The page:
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The Pros And Cons Of Search And Seizures

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Search and seizure is a vital and controversial part of criminal justice, from the streets to the police station to court. It is guided by the Fourth Amendment, which states that people have the right to be free from unreasonable search and seizure of their bodies, homes, papers, and possessions and that warrants describing what and where will be searched and/or seized are required to be able to search the above things (“Fourth Amendment,” n.d.). Interpretations of the Fourth Amendment by the U.S. Supreme Court and the establishment of case law by many state and federal courts have expanded upon the circumstances under which search and seizure is legal. Several doctrines and exceptions have also emerged from the Supreme Court and other case law that guide law enforcement officers on the job and aid lawyers in court.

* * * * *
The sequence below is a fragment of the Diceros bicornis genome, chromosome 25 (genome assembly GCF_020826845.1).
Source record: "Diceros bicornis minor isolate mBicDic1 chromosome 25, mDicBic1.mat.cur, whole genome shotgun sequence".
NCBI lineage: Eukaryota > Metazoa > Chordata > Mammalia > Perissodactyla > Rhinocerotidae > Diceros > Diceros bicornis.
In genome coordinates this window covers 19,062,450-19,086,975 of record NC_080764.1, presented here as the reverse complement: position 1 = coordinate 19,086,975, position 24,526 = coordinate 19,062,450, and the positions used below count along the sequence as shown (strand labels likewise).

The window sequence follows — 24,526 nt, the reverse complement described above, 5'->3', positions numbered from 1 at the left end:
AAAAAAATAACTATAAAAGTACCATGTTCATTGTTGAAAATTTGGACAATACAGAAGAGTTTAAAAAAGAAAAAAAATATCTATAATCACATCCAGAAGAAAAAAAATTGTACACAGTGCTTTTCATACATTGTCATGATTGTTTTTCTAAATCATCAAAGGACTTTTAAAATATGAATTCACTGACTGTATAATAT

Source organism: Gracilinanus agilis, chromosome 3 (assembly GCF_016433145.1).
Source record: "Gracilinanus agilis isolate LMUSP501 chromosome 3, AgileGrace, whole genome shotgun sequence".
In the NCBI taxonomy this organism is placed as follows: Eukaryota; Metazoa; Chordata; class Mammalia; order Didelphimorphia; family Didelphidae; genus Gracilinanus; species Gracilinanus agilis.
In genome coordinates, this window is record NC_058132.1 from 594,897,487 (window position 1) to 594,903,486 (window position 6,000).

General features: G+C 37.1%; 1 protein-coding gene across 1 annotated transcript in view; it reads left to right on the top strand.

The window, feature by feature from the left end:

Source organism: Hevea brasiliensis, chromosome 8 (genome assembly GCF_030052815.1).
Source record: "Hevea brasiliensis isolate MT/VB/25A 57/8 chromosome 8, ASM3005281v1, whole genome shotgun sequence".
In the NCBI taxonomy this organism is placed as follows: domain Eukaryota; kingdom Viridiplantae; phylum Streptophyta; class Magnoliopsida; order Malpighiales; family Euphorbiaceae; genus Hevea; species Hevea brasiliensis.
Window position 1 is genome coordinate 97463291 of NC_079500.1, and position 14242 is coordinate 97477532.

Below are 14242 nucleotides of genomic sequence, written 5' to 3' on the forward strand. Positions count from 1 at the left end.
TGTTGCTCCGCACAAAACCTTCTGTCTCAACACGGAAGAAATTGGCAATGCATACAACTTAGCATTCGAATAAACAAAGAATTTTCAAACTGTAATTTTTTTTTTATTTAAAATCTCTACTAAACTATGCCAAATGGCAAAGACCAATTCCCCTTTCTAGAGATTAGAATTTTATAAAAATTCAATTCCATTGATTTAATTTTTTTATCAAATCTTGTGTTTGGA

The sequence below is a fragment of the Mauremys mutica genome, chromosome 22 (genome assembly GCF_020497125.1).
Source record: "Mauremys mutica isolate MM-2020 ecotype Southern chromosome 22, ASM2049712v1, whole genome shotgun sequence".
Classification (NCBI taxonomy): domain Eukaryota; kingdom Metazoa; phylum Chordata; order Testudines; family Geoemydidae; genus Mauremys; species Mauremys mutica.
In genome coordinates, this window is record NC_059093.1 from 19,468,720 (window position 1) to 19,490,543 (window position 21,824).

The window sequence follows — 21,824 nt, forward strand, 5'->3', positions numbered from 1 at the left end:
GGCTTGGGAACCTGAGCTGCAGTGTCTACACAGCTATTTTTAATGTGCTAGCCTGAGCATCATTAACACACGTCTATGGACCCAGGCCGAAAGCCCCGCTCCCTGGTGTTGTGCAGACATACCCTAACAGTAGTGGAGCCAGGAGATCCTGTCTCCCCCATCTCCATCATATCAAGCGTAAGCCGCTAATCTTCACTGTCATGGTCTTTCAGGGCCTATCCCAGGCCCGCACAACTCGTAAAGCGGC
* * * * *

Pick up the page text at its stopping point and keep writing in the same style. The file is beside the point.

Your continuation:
Police officers use search and seizure as a tool to ensure their safety, gather evidence, and arrest suspects. In police training, a search is defined as an examination of a hidden place, i.e. a person or their property, whose purpose is to find contraband (DOCJT, 2014, p. 10). A seizure is defined as the capture or arrest of a person or the confiscation of property (DOCJT, 2014, p. 10). Depending on the individual situation, a warrant may or may not be required to conduct searches and seizures. The exclusionary rule, which states that illegally seized evidence is inadmissible in court, has guided the definition of search and seizure, specifically as it pertains
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